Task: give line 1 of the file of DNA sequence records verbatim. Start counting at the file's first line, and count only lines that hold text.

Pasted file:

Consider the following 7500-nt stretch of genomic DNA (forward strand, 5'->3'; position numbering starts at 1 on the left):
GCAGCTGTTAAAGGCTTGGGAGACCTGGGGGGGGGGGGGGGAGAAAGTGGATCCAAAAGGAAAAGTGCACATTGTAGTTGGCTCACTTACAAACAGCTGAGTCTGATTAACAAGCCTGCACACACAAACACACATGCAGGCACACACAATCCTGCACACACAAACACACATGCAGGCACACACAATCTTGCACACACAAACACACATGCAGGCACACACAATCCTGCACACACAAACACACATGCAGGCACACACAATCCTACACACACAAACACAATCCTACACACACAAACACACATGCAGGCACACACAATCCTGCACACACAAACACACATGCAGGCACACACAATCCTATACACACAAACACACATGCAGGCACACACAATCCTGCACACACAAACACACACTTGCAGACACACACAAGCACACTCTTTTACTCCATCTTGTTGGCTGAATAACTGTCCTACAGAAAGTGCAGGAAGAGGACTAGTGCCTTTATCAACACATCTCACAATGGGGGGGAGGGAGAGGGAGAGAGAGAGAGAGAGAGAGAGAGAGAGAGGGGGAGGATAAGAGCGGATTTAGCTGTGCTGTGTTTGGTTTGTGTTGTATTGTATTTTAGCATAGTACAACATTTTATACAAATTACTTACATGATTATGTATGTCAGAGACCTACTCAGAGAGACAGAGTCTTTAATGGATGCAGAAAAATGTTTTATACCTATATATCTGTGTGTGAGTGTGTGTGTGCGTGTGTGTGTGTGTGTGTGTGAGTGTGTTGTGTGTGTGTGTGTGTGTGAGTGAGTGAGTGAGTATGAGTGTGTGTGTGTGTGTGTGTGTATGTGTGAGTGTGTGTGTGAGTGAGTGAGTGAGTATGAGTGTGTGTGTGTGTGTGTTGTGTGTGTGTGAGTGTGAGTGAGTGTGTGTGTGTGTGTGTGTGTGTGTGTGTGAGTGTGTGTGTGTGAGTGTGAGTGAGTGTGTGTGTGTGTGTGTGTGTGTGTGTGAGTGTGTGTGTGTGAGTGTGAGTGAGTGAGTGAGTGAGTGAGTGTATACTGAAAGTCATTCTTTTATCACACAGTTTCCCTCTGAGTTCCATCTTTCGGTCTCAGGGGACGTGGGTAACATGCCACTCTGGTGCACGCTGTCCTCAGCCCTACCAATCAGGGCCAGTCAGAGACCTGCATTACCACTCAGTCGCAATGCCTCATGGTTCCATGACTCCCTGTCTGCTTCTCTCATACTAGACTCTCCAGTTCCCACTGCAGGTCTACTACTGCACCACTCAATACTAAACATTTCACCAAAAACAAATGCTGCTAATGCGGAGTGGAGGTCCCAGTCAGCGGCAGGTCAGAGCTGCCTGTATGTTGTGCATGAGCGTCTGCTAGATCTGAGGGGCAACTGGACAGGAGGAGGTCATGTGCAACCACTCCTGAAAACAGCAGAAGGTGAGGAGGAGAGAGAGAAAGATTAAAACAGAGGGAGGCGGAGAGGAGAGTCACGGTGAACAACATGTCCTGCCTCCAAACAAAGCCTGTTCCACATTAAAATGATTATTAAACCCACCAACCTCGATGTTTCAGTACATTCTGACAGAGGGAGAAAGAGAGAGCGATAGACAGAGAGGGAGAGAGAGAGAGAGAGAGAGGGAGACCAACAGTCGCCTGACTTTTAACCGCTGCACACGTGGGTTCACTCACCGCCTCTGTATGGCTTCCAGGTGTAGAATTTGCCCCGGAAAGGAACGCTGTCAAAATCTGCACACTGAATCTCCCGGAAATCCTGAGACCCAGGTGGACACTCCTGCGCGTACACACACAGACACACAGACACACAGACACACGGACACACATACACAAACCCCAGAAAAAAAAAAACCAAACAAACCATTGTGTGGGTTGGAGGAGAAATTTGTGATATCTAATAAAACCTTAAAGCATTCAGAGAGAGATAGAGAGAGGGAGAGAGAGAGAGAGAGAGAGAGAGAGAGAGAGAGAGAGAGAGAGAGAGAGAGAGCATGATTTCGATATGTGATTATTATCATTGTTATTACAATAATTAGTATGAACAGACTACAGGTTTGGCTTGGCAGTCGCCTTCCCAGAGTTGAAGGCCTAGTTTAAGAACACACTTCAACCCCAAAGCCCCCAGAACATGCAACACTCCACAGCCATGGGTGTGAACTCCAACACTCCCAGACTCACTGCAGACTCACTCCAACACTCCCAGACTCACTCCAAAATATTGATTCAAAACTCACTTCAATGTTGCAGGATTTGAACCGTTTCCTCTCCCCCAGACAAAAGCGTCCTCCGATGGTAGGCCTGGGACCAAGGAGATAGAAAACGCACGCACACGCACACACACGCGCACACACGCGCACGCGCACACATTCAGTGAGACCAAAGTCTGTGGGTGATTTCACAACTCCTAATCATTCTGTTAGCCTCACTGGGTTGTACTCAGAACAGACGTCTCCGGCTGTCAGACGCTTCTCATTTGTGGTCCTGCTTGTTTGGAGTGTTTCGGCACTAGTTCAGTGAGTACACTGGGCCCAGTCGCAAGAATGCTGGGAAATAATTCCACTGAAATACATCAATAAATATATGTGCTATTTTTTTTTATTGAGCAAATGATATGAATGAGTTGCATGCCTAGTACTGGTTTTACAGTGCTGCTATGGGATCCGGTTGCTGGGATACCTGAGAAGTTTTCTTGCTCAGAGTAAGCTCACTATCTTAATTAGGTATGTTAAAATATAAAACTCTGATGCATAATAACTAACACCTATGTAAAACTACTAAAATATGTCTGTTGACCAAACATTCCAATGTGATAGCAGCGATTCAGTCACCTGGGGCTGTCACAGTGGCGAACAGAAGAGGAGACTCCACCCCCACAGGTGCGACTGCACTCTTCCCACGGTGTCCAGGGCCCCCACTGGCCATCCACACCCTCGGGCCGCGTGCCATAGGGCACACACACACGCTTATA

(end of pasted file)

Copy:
Consider the following 7500-nt stretch of genomic DNA (forward strand, 5'->3'; position numbering starts at 1 on the left):